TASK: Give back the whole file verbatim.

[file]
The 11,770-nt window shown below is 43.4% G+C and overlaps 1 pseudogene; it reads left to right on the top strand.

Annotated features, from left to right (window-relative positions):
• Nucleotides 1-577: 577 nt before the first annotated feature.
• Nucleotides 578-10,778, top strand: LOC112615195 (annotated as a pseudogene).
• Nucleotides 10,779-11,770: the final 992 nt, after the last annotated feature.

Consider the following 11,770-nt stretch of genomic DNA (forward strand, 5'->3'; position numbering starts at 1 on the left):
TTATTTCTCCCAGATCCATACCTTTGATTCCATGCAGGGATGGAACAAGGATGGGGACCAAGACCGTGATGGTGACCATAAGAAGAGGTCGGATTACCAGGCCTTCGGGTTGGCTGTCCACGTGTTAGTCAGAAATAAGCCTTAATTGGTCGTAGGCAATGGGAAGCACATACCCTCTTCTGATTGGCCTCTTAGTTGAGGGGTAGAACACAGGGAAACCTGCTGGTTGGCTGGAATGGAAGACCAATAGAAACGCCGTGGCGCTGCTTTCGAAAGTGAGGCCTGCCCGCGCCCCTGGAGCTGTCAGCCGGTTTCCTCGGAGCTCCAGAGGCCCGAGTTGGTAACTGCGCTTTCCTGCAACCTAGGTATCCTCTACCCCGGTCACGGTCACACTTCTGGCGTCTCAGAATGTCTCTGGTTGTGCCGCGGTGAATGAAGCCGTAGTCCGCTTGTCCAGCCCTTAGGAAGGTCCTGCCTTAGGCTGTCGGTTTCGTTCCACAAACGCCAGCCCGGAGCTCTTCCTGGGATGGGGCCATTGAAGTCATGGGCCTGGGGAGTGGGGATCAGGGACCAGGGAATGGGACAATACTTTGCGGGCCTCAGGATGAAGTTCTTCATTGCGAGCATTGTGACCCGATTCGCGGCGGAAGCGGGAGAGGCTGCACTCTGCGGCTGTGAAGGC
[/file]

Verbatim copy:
The 11,770-nt window shown below is 43.4% G+C and overlaps 1 pseudogene; it reads left to right on the top strand.

Annotated features, from left to right (window-relative positions):
• Nucleotides 1-577: 577 nt before the first annotated feature.
• Nucleotides 578-10,778, top strand: LOC112615195 (annotated as a pseudogene).
• Nucleotides 10,779-11,770: the final 992 nt, after the last annotated feature.

Consider the following 11,770-nt stretch of genomic DNA (forward strand, 5'->3'; position numbering starts at 1 on the left):
TTATTTCTCCCAGATCCATACCTTTGATTCCATGCAGGGATGGAACAAGGATGGGGACCAAGACCGTGATGGTGACCATAAGAAGAGGTCGGATTACCAGGCCTTCGGGTTGGCTGTCCACGTGTTAGTCAGAAATAAGCCTTAATTGGTCGTAGGCAATGGGAAGCACATACCCTCTTCTGATTGGCCTCTTAGTTGAGGGGTAGAACACAGGGAAACCTGCTGGTTGGCTGGAATGGAAGACCAATAGAAACGCCGTGGCGCTGCTTTCGAAAGTGAGGCCTGCCCGCGCCCCTGGAGCTGTCAGCCGGTTTCCTCGGAGCTCCAGAGGCCCGAGTTGGTAACTGCGCTTTCCTGCAACCTAGGTATCCTCTACCCCGGTCACGGTCACACTTCTGGCGTCTCAGAATGTCTCTGGTTGTGCCGCGGTGAATGAAGCCGTAGTCCGCTTGTCCAGCCCTTAGGAAGGTCCTGCCTTAGGCTGTCGGTTTCGTTCCACAAACGCCAGCCCGGAGCTCTTCCTGGGATGGGGCCATTGAAGTCATGGGCCTGGGGAGTGGGGATCAGGGACCAGGGAATGGGACAATACTTTGCGGGCCTCAGGATGAAGTTCTTCATTGCGAGCATTGTGACCCGATTCGCGGCGGAAGCGGGAGAGGCTGCACTCTGCGGCTGTGAAGGC